Other possibilities:

telling an innocent lie

telling an unwitting lie

being a tale-bearer

I am reading Living Economics: Yeseterday, Today, and Tomorrow. Peter J. Boettke says

The Keynes of The General Theory was never right when it came to an an economy operates, let alone how to fix it when it teeters during crises.

While Boettke does not use a single word to describe this phenomenon, he might name a Keynesian as someone who "spreads incorrect lies as universal truth."

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I am quoting the OP here. "Incorrect lie" may be redundant, but perhaps the OP is contrasting with a "baldfaced lie" or a "prevarication." –  rajah9 Apr 29 '13 at 16:12
    
Misfeasance is an act, not verbal communication - I don't think it fits the OP's request. –  Kristina Lopez Apr 29 '13 at 17:38

How about delusional or deceived?

delusional - adj. form of delusion:
1. a mistaken or misleading opinion, idea, belief, etc ⇒ he has delusions of grandeur
2. a belief held in the face of evidence to the contrary, that is resistant to all reason

self-deception or self-deceit:
the act or an instance of deceiving oneself

Definitions from Collins Dictionary

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Delusional would not work here; the speaker is repeating a falsehood unknowingly. Bing defines delusion as "a persistent false belief held in the face of strong contradictory evidence, especially as a symptom of a psychiatric condition." The speaker may have a "persistent false belief," but at the moment of the utterance does not have "strong contradictory evidence, especially as a symptom of a psychiatric condition." –  rajah9 Apr 29 '13 at 16:53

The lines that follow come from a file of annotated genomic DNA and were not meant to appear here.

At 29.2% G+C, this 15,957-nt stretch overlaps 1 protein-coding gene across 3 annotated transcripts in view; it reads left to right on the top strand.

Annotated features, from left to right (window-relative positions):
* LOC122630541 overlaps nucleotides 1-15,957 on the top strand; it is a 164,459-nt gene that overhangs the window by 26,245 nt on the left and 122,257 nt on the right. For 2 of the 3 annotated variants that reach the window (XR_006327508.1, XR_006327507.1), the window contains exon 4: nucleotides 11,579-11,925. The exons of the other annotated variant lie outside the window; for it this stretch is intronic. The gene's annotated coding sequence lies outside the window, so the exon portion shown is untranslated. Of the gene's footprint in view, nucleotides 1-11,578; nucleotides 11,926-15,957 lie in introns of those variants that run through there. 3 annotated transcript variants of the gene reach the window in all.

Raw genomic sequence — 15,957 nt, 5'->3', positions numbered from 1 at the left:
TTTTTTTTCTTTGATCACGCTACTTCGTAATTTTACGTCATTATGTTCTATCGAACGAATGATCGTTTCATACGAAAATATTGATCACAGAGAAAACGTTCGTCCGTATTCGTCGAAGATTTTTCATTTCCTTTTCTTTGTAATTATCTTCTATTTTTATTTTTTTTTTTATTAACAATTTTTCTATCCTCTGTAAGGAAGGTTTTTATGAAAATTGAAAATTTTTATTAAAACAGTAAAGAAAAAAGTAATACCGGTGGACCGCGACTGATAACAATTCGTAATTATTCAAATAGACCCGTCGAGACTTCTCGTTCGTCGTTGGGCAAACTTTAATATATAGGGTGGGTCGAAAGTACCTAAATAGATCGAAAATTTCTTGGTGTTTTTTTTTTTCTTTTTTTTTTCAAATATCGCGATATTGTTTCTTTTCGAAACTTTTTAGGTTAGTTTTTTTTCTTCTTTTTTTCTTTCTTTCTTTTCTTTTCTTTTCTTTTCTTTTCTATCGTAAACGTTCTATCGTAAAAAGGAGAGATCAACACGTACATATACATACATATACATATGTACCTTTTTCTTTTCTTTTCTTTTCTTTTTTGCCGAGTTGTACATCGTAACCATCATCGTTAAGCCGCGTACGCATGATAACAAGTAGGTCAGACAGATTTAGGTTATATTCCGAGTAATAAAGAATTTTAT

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Perhaps not "delusional," for the reasons Martha* gives, but I think that "deluded" is quite apt. "Delude" means (according to Merriam-Webster's Eleventh Collegiate Dictionary (2003), "to mislead the mind or judgment of: deceive, trick." A deluded person believes—and may very well say—what is not true as a result of having been misled in mind or judgment. –  Sven Yargs Apr 29 '13 at 22:26
    
@Jo Bedard and Marthaa: Thanks for the citations and definitions. Do you think the words I've suggested are apt? I'm a little ambivalent myself. On the other hand, my comments above regarding a seared conscience, I feel, are apt and on point. –  rhetorician May 1 '13 at 18:04
    
The op gave two different definitions; for the first one: "Someone who tells a lie but he doesn't know he's telling a lie" delusional or self-deceiving could work, depending on the context. –  Jo Bedard May 1 '13 at 19:04

A "gossip" is someone who spreads information that may or may not be true, making the gossiper an unwitting liar if the information they're spreading is false.

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Gossipmonger is a sometimes useful variant on this term: merriam-webster.com/dictionary/gossipmonger –  Wayfaring Stranger Apr 29 '13 at 20:11

Unverified/incorrect information could be called misinformation. (The Free Dictionary distinguishes it from disinformation, the intentional spread of false information.) One who spreads misinformation is a misinformer.

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at first glance i would have said obvious liar, as someone who tries to lie about a known or obvious truth.

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Uninformed is an alternative. There has to be a certain amount of arrogance to inadvertently spread untruths.

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An ignoramus - "an ignorant or uneducated person." (Chambers Dictionary)